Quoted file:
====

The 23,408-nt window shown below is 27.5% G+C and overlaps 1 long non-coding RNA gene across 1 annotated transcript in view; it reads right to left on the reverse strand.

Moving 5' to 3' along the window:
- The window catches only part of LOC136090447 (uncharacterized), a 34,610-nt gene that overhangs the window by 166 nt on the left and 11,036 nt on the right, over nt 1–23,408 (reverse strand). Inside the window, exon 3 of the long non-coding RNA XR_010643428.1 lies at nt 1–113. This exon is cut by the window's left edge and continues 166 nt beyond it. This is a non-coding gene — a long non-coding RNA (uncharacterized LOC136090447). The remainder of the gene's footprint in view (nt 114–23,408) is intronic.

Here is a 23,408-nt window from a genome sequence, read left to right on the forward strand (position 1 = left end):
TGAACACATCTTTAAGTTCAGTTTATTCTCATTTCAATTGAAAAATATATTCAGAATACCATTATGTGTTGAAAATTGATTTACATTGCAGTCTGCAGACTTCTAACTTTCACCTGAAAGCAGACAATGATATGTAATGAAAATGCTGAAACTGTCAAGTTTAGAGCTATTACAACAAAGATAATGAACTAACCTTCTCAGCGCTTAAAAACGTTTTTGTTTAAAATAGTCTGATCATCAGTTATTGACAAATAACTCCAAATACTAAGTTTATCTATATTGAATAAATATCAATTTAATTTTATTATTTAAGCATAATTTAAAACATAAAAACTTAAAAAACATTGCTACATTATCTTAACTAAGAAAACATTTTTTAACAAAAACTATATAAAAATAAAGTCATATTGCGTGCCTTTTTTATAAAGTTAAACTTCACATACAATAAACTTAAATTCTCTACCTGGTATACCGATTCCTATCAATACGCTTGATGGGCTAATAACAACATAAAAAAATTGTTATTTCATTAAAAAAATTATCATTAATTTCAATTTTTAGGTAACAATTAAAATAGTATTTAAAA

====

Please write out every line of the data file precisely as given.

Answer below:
The 23,408-nt window shown below is 27.5% G+C and overlaps 1 long non-coding RNA gene across 1 annotated transcript in view; it reads right to left on the reverse strand.

Moving 5' to 3' along the window:
- The window catches only part of LOC136090447 (uncharacterized), a 34,610-nt gene that overhangs the window by 166 nt on the left and 11,036 nt on the right, over nt 1–23,408 (reverse strand). Inside the window, exon 3 of the long non-coding RNA XR_010643428.1 lies at nt 1–113. This exon is cut by the window's left edge and continues 166 nt beyond it. This is a non-coding gene — a long non-coding RNA (uncharacterized LOC136090447). The remainder of the gene's footprint in view (nt 114–23,408) is intronic.

Here is a 23,408-nt window from a genome sequence, read left to right on the forward strand (position 1 = left end):
TGAACACATCTTTAAGTTCAGTTTATTCTCATTTCAATTGAAAAATATATTCAGAATACCATTATGTGTTGAAAATTGATTTACATTGCAGTCTGCAGACTTCTAACTTTCACCTGAAAGCAGACAATGATATGTAATGAAAATGCTGAAACTGTCAAGTTTAGAGCTATTACAACAAAGATAATGAACTAACCTTCTCAGCGCTTAAAAACGTTTTTGTTTAAAATAGTCTGATCATCAGTTATTGACAAATAACTCCAAATACTAAGTTTATCTATATTGAATAAATATCAATTTAATTTTATTATTTAAGCATAATTTAAAACATAAAAACTTAAAAAACATTGCTACATTATCTTAACTAAGAAAACATTTTTTAACAAAAACTATATAAAAATAAAGTCATATTGCGTGCCTTTTTTATAAAGTTAAACTTCACATACAATAAACTTAAATTCTCTACCTGGTATACCGATTCCTATCAATACGCTTGATGGGCTAATAACAACATAAAAAAATTGTTATTTCATTAAAAAAATTATCATTAATTTCAATTTTTAGGTAACAATTAAAATAGTATTTAAAA